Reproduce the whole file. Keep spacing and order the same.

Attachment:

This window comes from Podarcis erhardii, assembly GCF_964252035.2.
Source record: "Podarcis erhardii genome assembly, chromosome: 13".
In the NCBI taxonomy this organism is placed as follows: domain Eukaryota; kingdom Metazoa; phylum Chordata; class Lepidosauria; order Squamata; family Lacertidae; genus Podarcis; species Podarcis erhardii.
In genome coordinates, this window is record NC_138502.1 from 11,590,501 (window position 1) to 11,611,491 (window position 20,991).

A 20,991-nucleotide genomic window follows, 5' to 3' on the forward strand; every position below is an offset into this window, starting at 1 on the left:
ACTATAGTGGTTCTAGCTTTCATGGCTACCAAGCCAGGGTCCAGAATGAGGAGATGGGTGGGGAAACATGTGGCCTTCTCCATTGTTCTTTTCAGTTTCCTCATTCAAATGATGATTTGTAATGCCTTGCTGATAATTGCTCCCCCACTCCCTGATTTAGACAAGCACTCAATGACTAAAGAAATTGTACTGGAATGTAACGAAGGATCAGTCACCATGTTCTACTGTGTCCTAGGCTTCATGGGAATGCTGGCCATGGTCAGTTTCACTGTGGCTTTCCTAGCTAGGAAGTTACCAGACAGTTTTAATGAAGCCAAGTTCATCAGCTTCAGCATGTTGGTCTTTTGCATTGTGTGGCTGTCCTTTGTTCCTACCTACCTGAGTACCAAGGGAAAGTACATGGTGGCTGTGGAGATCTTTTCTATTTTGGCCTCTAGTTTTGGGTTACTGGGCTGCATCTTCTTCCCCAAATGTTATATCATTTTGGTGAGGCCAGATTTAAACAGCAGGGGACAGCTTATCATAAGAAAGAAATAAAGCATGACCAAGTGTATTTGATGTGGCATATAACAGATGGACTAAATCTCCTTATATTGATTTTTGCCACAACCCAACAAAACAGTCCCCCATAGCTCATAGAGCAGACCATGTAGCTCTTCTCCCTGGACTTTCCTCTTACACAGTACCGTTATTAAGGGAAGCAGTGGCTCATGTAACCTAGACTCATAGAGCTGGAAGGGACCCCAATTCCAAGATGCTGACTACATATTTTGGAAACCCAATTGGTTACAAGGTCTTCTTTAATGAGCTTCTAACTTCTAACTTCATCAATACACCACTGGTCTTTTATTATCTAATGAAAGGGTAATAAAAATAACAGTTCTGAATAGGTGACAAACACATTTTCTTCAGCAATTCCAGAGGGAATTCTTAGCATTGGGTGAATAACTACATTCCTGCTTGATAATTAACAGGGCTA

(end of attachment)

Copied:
This window comes from Podarcis erhardii, assembly GCF_964252035.2.
Source record: "Podarcis erhardii genome assembly, chromosome: 13".
In the NCBI taxonomy this organism is placed as follows: domain Eukaryota; kingdom Metazoa; phylum Chordata; class Lepidosauria; order Squamata; family Lacertidae; genus Podarcis; species Podarcis erhardii.
In genome coordinates, this window is record NC_138502.1 from 11,590,501 (window position 1) to 11,611,491 (window position 20,991).

A 20,991-nucleotide genomic window follows, 5' to 3' on the forward strand; every position below is an offset into this window, starting at 1 on the left:
ACTATAGTGGTTCTAGCTTTCATGGCTACCAAGCCAGGGTCCAGAATGAGGAGATGGGTGGGGAAACATGTGGCCTTCTCCATTGTTCTTTTCAGTTTCCTCATTCAAATGATGATTTGTAATGCCTTGCTGATAATTGCTCCCCCACTCCCTGATTTAGACAAGCACTCAATGACTAAAGAAATTGTACTGGAATGTAACGAAGGATCAGTCACCATGTTCTACTGTGTCCTAGGCTTCATGGGAATGCTGGCCATGGTCAGTTTCACTGTGGCTTTCCTAGCTAGGAAGTTACCAGACAGTTTTAATGAAGCCAAGTTCATCAGCTTCAGCATGTTGGTCTTTTGCATTGTGTGGCTGTCCTTTGTTCCTACCTACCTGAGTACCAAGGGAAAGTACATGGTGGCTGTGGAGATCTTTTCTATTTTGGCCTCTAGTTTTGGGTTACTGGGCTGCATCTTCTTCCCCAAATGTTATATCATTTTGGTGAGGCCAGATTTAAACAGCAGGGGACAGCTTATCATAAGAAAGAAATAAAGCATGACCAAGTGTATTTGATGTGGCATATAACAGATGGACTAAATCTCCTTATATTGATTTTTGCCACAACCCAACAAAACAGTCCCCCATAGCTCATAGAGCAGACCATGTAGCTCTTCTCCCTGGACTTTCCTCTTACACAGTACCGTTATTAAGGGAAGCAGTGGCTCATGTAACCTAGACTCATAGAGCTGGAAGGGACCCCAATTCCAAGATGCTGACTACATATTTTGGAAACCCAATTGGTTACAAGGTCTTCTTTAATGAGCTTCTAACTTCTAACTTCATCAATACACCACTGGTCTTTTATTATCTAATGAAAGGGTAATAAAAATAACAGTTCTGAATAGGTGACAAACACATTTTCTTCAGCAATTCCAGAGGGAATTCTTAGCATTGGGTGAATAACTACATTCCTGCTTGATAATTAACAGGGCTA